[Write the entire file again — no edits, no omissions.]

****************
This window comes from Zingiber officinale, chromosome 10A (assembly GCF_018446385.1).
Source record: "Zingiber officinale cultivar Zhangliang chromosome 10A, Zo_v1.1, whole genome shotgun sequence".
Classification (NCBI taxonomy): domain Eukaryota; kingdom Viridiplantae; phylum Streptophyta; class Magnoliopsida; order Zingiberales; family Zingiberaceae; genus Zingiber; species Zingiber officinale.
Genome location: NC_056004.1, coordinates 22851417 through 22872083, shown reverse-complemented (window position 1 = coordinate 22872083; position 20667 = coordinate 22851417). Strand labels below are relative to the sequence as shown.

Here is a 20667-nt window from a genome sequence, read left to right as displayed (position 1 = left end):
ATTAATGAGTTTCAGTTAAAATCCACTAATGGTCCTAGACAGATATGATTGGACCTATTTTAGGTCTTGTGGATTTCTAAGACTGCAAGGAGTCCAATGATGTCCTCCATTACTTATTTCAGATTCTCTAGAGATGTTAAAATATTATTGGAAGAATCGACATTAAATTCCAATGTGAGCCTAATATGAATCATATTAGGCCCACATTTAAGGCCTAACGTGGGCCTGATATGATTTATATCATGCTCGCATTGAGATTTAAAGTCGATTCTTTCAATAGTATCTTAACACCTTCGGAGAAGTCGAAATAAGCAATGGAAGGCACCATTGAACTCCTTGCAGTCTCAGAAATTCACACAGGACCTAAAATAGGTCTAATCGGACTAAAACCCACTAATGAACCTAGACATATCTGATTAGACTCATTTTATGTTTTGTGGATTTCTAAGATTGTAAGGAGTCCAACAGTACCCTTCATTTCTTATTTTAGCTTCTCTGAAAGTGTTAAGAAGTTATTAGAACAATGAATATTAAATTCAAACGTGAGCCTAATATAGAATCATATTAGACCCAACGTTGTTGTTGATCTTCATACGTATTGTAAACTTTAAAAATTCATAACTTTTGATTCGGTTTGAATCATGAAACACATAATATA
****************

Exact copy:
This window comes from Zingiber officinale, chromosome 10A (assembly GCF_018446385.1).
Source record: "Zingiber officinale cultivar Zhangliang chromosome 10A, Zo_v1.1, whole genome shotgun sequence".
Classification (NCBI taxonomy): domain Eukaryota; kingdom Viridiplantae; phylum Streptophyta; class Magnoliopsida; order Zingiberales; family Zingiberaceae; genus Zingiber; species Zingiber officinale.
Genome location: NC_056004.1, coordinates 22851417 through 22872083, shown reverse-complemented (window position 1 = coordinate 22872083; position 20667 = coordinate 22851417). Strand labels below are relative to the sequence as shown.

Here is a 20667-nt window from a genome sequence, read left to right as displayed (position 1 = left end):
ATTAATGAGTTTCAGTTAAAATCCACTAATGGTCCTAGACAGATATGATTGGACCTATTTTAGGTCTTGTGGATTTCTAAGACTGCAAGGAGTCCAATGATGTCCTCCATTACTTATTTCAGATTCTCTAGAGATGTTAAAATATTATTGGAAGAATCGACATTAAATTCCAATGTGAGCCTAATATGAATCATATTAGGCCCACATTTAAGGCCTAACGTGGGCCTGATATGATTTATATCATGCTCGCATTGAGATTTAAAGTCGATTCTTTCAATAGTATCTTAACACCTTCGGAGAAGTCGAAATAAGCAATGGAAGGCACCATTGAACTCCTTGCAGTCTCAGAAATTCACACAGGACCTAAAATAGGTCTAATCGGACTAAAACCCACTAATGAACCTAGACATATCTGATTAGACTCATTTTATGTTTTGTGGATTTCTAAGATTGTAAGGAGTCCAACAGTACCCTTCATTTCTTATTTTAGCTTCTCTGAAAGTGTTAAGAAGTTATTAGAACAATGAATATTAAATTCAAACGTGAGCCTAATATAGAATCATATTAGACCCAACGTTGTTGTTGATCTTCATACGTATTGTAAACTTTAAAAATTCATAACTTTTGATTCGGTTTGAATCATGAAACACATAATATA